The Waterloo Institute for Nanotechnology (WIN) is pleased to present a WIN Seminar talk by Professor Evgeny Pavlov from the Department of Molecular Pathobiology at the New York University. This seminar will be held in-person in QNC 1501 at 10am on June 24th, 2022.
Registration is required. If you have any questions or issues registering, please contact firstname.lastname@example.org
Stress-Induced Mitochondrial Uncoupling (SIMU): many ways for the mitochondrion to die
Mitochondria are “power plants” that provide cells with energy in the form of ATP. ATP generation by mitochondria first requires the generation of a membrane electrochemical gradient on the mitochondrial inner membrane by the respiratory chain. The energy of this gradient is the driving force used for ATP production by the ATP synthase enzyme. This mechanism of ATP production – oxidative phosphorylation (OXPHOS) - is the process that supplies the bulk of energy to virtually all organs, including the brain and heart. Remarkably, 98% of the oxygen consumed by the human body is dedicated to OXPHOS. Deprivation of oxygen, even for several minutes, leads to ATP depletion and death, underscoring the vital importance of OXPHOS for physiological functions. One of the essential conditions of the proper OXPHOS function is the requirement that inner membrane permeability remains low. This allows for most of the energy stored in the electrochemical gradient to be used to drive protons back inside mitochondria through ATP synthase in a process coupled to phosphorylation of ADP generating ATP. Under normal conditions, the mitochondrial inner membrane is permeable almost exclusively to protons. However, in a broad range of pathologies, loss of mitochondrial function and cell death is linked to the loss of mitochondrial membrane potential (and ATP generation capacity) due to the increase in membrane permeability in a process that can be described as Stress-Induced Mitochondrial Uncoupling (SIMU). In my talk, I will discuss our recent experimental data that allow us to gain insight into molecular mechanisms underlying SIMU. I will also discuss the translational implications of our findings in the development of protective strategies against acute ischemic brain injury.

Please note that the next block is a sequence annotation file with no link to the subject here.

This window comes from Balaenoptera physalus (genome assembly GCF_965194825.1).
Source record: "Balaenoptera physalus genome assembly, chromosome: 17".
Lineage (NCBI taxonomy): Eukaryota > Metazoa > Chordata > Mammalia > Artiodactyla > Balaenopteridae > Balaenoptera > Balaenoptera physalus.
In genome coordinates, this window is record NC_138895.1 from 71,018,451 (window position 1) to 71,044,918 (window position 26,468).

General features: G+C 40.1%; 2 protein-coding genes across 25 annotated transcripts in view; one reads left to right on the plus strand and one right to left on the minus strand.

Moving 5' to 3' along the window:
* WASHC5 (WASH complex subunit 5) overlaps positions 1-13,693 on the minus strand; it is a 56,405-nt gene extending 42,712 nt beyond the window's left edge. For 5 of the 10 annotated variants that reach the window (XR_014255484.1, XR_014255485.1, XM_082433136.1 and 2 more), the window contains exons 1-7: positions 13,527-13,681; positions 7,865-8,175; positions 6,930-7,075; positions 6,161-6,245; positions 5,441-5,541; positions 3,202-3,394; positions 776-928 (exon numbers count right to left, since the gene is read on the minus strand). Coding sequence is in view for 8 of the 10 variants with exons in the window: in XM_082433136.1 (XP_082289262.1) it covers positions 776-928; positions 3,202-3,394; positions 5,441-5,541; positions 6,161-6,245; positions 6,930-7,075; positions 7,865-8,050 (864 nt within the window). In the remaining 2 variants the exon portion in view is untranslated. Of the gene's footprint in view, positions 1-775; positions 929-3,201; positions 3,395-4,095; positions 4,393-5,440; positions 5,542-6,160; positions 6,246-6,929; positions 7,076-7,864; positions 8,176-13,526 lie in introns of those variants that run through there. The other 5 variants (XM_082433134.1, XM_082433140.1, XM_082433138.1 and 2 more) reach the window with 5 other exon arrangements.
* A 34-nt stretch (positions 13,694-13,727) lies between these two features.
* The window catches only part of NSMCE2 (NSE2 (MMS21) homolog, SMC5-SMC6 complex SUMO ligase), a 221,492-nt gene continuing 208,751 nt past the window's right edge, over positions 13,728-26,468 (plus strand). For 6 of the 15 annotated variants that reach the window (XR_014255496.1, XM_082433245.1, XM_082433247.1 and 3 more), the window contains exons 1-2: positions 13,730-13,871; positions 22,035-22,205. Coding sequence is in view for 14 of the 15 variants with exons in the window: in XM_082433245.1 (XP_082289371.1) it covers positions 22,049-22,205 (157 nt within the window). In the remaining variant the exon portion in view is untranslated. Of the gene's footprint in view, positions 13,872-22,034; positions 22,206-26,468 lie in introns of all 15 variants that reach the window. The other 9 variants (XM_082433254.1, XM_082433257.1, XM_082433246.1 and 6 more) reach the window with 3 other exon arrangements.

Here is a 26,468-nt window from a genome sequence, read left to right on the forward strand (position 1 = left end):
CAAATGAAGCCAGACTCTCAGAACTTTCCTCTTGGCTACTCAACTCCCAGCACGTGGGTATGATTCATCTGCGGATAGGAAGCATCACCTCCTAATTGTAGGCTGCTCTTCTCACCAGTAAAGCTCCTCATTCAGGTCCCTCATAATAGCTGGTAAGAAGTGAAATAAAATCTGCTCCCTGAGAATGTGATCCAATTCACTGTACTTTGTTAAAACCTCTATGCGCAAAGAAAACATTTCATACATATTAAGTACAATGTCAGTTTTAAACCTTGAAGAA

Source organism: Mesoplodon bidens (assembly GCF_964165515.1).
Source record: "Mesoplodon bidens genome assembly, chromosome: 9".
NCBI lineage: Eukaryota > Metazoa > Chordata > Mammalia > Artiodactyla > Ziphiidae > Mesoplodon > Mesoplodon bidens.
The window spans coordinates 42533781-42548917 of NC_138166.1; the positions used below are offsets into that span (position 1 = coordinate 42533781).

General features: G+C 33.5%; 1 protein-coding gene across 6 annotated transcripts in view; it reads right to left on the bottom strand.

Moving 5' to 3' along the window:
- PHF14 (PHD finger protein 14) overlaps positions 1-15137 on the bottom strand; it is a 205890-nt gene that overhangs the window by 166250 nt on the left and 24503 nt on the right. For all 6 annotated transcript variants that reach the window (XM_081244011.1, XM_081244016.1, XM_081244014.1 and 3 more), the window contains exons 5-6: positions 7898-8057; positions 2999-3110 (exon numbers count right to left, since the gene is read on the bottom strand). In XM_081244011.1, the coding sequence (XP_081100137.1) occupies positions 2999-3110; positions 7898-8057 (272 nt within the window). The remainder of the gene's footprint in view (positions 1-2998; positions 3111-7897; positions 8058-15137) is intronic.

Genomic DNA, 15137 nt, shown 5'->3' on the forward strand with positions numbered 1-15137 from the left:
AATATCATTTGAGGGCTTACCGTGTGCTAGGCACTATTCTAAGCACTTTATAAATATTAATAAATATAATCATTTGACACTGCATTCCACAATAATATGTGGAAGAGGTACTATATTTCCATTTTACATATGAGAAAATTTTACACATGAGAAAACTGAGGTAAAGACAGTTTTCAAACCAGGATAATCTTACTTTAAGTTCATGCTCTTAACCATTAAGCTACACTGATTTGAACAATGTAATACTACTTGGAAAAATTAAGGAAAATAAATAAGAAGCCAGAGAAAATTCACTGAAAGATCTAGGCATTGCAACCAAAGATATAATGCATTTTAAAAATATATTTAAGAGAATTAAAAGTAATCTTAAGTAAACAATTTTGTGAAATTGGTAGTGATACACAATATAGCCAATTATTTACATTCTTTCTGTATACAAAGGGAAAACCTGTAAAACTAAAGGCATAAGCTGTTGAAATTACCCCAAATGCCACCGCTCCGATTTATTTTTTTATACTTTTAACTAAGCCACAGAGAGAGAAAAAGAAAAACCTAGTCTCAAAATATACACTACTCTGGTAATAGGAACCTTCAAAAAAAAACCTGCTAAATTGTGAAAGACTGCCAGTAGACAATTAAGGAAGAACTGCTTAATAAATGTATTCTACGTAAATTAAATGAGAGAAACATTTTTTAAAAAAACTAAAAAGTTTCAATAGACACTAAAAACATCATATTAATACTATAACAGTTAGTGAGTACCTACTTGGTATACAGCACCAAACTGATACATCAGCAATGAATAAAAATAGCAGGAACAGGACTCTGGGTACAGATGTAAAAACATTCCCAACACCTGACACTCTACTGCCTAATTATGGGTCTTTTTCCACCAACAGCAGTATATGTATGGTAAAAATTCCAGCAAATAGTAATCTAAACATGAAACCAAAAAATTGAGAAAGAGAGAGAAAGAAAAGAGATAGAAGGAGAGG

I obtained my PhD in Biological Physics from the Russian Academy of Sciences in 1999. After completion of the postdoctoral training at NYU Dentistry (2000-2001) and University of Calgary (2001-2005), I worked as a Research Assistant Professor at the University of Calgary and starting from 2010 as a tenure-track Assistant Professor at the Medical School at Dalhousie University, Halifax, Canada. I joined NYU Dentistry in June 2014 as a tenure track Assistant Professor and became Associate Professor in 2018.
The main focus of research in my lab is on mitochondria. In the lab, we use several experimental approaches, including imaging, electrophysiology and respirometry. We are interested in understanding the roles played by mitochondria in cell death. In particular, we are interested in understanding molecular mechanisms responsible for mitochondrial damage during stress, resulting in loss of energy homeostasis and cell damage. Our specific areas of study include mitochondrial ion channels and inorganic polyphosphate (polyP) metabolism.
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